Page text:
My 2 cents: I write music, so I could not care less about a real-time MIDI entry. :slight_smile: My favorite composing (= writing) tools are Dorico and pencil & paper. Nothing beats good old pencil writing. But then again, nothing beats Dorico, either. Great team of great tools. :laughing:

When I need real-time recording – and I sure need it often –, I switch to a real DAW with all of its endless possibilities.

But there are (I’m presuming?) plenty of us who write regularly for t.v./film using programs like Logic and who are therefore used to having the option to start by “performing in” ideas as the most direct method and then tweaking afterwards. It’s certainly " writing", too (needless to say), but just starts more from a realtime entry perspective (before further tweaks), even if the end results are as ultimately involved as full orchestral scores, etc.

  • D.D. Jackson

Real time input isn’t there for notation as such, it’s for capturing ideas in a form that can develop into notation without redoing everything. It’s a great toy for accomplished performing musicians :slight_smile:

I love the ‘introspective’ MIDI recording feature of Cubase, and would love to see that get implemented in Dorico ASAP.

For people who are reading this that have never used Cubase (or don’t know it can do this), the gist of it is this:

You can set a maximum buffer size to keep up with all MIDI input. This buffer is maintained at all times (record does not need to be enabled, and it will even keep it if the DAW transport is rolling in playback mode).

At any time you can dump this buffer onto a part (starting at current cursor position) using a key combo, and in it goes, just exactly like you played it in.

I think it would be pretty cool to have an ‘introspective buffer lane’ in the Play mode of Dorico, with some simple trim, quantize and snapping tools to optionally check and edit the buffer before pasting it into a stave. Even better would be also making such a buffer possible to undock and keep floating as a window (during all modes) on the screen at the time and location of choice.

I most certainly would not call that writing, so “needless to say” is not so. Nothing wrong with the approach itself, though. But that is “real-time sketching” and after it, the writing (perhaps) starts. How thin is a piece of hair? :laughing:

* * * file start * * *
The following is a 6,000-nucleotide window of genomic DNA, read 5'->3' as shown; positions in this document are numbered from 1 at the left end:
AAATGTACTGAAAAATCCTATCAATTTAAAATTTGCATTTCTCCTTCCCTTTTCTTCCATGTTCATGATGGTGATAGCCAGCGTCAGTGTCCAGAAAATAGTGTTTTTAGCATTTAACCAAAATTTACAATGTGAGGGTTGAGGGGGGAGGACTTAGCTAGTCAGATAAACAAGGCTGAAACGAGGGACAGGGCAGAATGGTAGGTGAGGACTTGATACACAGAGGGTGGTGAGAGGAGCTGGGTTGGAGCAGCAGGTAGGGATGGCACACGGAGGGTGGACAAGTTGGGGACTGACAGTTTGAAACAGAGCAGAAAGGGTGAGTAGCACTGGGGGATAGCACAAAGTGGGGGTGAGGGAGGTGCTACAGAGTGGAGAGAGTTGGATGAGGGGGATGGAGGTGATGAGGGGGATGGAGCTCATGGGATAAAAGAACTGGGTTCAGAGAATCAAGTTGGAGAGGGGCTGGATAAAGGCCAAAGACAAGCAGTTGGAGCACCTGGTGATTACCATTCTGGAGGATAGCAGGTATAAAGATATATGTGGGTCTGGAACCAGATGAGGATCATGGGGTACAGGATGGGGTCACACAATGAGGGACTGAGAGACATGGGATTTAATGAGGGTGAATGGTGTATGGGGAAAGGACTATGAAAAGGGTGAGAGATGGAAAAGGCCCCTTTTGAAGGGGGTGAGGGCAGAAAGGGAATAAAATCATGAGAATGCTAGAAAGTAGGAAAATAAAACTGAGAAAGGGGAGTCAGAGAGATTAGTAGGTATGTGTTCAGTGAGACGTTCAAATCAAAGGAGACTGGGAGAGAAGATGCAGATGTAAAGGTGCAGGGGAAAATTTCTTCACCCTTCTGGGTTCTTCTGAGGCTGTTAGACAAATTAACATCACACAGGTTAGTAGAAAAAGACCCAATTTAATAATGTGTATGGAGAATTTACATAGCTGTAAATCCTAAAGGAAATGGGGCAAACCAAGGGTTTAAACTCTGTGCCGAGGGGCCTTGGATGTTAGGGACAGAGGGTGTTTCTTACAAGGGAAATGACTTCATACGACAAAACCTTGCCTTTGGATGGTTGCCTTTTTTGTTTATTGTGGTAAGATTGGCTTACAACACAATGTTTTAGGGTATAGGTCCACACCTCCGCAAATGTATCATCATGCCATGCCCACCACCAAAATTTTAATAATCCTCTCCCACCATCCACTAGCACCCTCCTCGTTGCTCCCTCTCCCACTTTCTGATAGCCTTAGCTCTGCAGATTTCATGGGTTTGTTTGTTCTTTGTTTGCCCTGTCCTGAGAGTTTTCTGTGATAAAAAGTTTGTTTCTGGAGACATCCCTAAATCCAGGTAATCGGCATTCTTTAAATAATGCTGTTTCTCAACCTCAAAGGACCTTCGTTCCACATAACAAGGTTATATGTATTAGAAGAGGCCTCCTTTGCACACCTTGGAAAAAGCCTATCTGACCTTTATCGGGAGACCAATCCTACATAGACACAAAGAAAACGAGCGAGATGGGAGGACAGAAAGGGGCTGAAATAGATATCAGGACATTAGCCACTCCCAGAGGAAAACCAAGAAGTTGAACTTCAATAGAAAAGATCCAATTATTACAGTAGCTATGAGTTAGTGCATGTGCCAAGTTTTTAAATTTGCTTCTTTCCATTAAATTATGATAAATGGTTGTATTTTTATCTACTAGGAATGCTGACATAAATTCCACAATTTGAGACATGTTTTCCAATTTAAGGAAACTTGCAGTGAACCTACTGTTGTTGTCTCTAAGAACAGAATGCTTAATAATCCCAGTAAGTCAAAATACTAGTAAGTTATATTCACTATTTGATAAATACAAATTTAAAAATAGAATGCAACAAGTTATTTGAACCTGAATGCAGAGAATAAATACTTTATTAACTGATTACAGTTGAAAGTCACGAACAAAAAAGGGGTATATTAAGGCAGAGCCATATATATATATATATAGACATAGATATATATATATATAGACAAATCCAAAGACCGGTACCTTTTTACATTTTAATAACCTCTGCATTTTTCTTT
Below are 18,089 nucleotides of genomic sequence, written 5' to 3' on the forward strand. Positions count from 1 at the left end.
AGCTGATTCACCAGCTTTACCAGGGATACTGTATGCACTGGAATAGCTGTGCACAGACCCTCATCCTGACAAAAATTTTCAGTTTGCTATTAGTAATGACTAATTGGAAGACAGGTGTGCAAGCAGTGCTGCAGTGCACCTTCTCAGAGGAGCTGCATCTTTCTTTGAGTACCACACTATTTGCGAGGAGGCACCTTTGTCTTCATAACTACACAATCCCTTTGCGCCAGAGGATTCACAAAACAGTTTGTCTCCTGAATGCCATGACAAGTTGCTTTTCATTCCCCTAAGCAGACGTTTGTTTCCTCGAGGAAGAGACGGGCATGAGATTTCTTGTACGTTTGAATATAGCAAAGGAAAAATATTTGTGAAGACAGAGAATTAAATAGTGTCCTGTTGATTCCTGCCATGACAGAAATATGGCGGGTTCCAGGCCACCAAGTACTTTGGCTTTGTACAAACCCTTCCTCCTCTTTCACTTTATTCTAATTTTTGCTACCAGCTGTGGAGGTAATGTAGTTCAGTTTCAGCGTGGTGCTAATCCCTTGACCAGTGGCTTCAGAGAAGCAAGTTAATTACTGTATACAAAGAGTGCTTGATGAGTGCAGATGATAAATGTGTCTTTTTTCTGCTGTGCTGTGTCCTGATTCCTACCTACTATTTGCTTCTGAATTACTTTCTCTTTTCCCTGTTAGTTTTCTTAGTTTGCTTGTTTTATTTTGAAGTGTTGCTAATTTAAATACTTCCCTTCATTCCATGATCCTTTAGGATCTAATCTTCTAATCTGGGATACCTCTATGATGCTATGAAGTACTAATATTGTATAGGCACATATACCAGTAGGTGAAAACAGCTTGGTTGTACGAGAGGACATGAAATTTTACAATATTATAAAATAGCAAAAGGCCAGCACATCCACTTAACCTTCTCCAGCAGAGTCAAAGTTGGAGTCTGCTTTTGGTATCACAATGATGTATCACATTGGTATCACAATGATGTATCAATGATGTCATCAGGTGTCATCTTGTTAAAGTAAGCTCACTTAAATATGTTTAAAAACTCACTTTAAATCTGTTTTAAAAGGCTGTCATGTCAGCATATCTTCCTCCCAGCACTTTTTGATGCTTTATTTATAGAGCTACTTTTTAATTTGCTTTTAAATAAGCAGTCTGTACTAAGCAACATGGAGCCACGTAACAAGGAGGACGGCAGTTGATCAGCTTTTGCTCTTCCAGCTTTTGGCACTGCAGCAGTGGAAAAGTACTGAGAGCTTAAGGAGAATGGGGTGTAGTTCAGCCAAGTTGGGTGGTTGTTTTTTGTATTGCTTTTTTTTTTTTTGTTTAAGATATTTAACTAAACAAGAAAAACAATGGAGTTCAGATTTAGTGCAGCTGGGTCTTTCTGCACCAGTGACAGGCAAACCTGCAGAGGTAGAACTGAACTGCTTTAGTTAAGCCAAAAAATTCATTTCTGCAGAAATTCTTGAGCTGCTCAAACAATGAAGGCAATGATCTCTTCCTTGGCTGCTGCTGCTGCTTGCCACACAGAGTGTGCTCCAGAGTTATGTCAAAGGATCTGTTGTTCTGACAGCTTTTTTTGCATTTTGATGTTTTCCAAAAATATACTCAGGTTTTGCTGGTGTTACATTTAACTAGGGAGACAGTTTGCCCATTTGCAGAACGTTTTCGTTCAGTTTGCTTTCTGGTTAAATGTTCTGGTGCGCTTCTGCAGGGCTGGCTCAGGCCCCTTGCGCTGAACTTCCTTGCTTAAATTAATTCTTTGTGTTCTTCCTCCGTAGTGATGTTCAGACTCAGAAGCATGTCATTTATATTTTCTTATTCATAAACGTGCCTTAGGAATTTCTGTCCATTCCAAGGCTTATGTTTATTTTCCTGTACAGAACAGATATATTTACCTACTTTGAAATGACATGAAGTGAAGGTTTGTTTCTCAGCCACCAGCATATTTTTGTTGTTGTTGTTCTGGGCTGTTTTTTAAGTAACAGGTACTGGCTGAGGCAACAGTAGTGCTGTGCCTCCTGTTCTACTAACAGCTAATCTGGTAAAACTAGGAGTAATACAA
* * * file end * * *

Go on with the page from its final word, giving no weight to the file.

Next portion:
I hadn’t heard of that “introspective” feature in Cubase but it indeed sounds powerful. Frankly, I’d also be happy if there was generally a way (in a future Dorico update) to not only record in realtime but to have Dorico preserve (and then retroactively allow the editing of) all the realtime controller MIDI data (vs. relying on “pre-programmed” interpretations of dynamic symbols, which always feels inexact as someone used to producing fully performed/tweaked final output in Logic). I actually still admire Overture for their success at least on this front…

You’re talking to a jazz musician here (someone who routinely improvises hour-long concerts to go with my work writing (and fully notating :slight_smile:) for tv/film) so I could definitely debate this point but won’t bother, since we all have different approaches (and perspectives).
D.D. Jackson

As I could in Sibelius. :unamused: In the flow of the conversation, the OP asked a straight forward question. The next post indicated that it didn’t work well in Finale. I was merely offering the insight and the link to a how-to so that others could see how it could be done (it’s not even my video, but it is a decent tutorial.) For the most part, I use the computer keyboard or write it on staffpad or even (horrors!) notate on paper. However, some folks find real-time MIDI useful; especially students with less theory under their belt. (Let 'em get toughen up on score paper like I did, I say!) :smiley:

I use rt transcription mostly to audition an idea with the score, such as DD is suggesting. I sometimes like to just improvise against the score and having the system capture that is bonus.

Is it a deal breaker? For me, no. Desirable? For others, yes. Real-time transcription is a common enough want that many products do it for just that reason.